As we come towards the end of Pride Month, we want to celebrate the work of LGBT+ people affected by dementia who took part in our recent innovation, Bring Dementia Out.
- What does LGBT+ mean?
'LGBT' stands for lesbian, gay, bisexual, and trans. The ‘+’ recognises inclusion of wider spectrums of sexuality and gender.
Experiences of LGBT+ people affected by dementia
People affected by dementia who are part of LGBT+ communities can face additional challenges that are specific to their sexual orientation or gender identity. They may experience stigma, and fear discrimination when sharing information with health and social care providers.
People living with dementia may experience past memories more vividly than recent ones. They might believe they are living in a time in which being LGBT+ is still illegal and fear repercussions.
Trans people with dementia may also experience stronger memories of the time before they transitioned. This can make day-to-day activities, such as dressing and using the bathroom, confusing and distressing.
Tackling the challenges LGBT+ people affected by dementia face
Together with LGBT+ people affected by dementia, national and local organisations and LGBT+ communities, our Innovation team embarked on developing a solution to help address these challenges.
Bring Dementia Out is an innovation to help LGBT+ people affected by dementia feel more comfortable in coming forward to access the information and support that they need.
We developed a number of resources, which were tested in Brighton and Hove and Greater Manchester for two months.
‘I didn’t realise there was anything out there like this.’
- A person from LGBT+ communities with a diagnosis of dementia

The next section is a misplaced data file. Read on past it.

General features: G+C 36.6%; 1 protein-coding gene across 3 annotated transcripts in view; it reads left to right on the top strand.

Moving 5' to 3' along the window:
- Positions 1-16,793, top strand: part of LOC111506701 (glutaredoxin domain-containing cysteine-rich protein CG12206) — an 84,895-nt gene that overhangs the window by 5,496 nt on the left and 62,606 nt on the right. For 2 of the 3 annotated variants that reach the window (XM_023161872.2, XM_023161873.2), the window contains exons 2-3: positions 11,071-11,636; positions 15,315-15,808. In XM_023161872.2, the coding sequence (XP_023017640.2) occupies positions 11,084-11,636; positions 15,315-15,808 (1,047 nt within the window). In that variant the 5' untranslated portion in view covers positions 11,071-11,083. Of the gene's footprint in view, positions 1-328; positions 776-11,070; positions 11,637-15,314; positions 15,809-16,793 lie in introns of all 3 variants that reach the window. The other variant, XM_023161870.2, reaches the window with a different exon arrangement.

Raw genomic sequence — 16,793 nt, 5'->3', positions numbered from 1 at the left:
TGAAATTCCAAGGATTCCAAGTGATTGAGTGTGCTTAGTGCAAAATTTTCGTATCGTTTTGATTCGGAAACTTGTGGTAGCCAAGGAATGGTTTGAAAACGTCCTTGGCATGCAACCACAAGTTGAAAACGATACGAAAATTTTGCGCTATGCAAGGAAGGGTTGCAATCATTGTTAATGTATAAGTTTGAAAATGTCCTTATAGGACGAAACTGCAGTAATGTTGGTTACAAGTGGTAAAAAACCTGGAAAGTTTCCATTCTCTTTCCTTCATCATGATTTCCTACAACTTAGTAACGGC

A printed Bring Dementia Out booklet, which included useful steps on how to better support people, was distributed in LGBT+ community spaces, GP surgeries and at support services.
Our dedicated online hub features real stories from LGBT+ people affected by dementia, and has links to relevant advice and support.
The power of people
We created a moving video sharing personal stories from people affected by dementia and others from the LGBT+ communities and LGBT+ organisations.
Watch our video and hear from LGBT+ people affected by dementia
Bring Dementia Out saw great results thanks to the dedicated working group, which included volunteers with lived experience. They worked intensely over a very short period to build this idea, and bring it into the real world.
We reached LGBT+ people affected by dementia, and also increased awareness and understanding within LGBT+ communities. In addition, we drummed up a lot of media interest.
Health and social care professionals gained better awareness and understanding of the challenges being faced.
‘Very powerful and helped me appreciate some of the particular problems experienced by people with dementia from LGBT+ communities.’
- A health and social care professional about the video
What’s next for Bring Dementia Out?
Following the success of this innovation, many of the partner organisations are exploring the best way to spread the support and resources more widely across the UK. The organisations include LGBT Foundation, Switchboard, National Dementia Action Alliance and The National LGB&T Partnership.
I’ll leave you with some words from Patrick, one of our dedicated Bring Dementia Out volunteers living with dementia, who was in our video:
'I feel excited about Bring Dementia Out and that it will be the new path that sets the wheel of change and brings out so much more than it was meant to do in other avenues of care and services.
I believe it will bring about a closeness that we have longed for, and acceptance. I also believe that the ripples of this innovation will only cause waves of positive change in other areas we didn’t think or expect would take place.'
- Patrick, LGBT+ person with dementia
Heather, Chris and Patrick were among the volunteers who played a vital part in Bring Dementia Out. Image source: @PEttenes
Bring Dementia Out
Read through the background, process and findings of this innovation.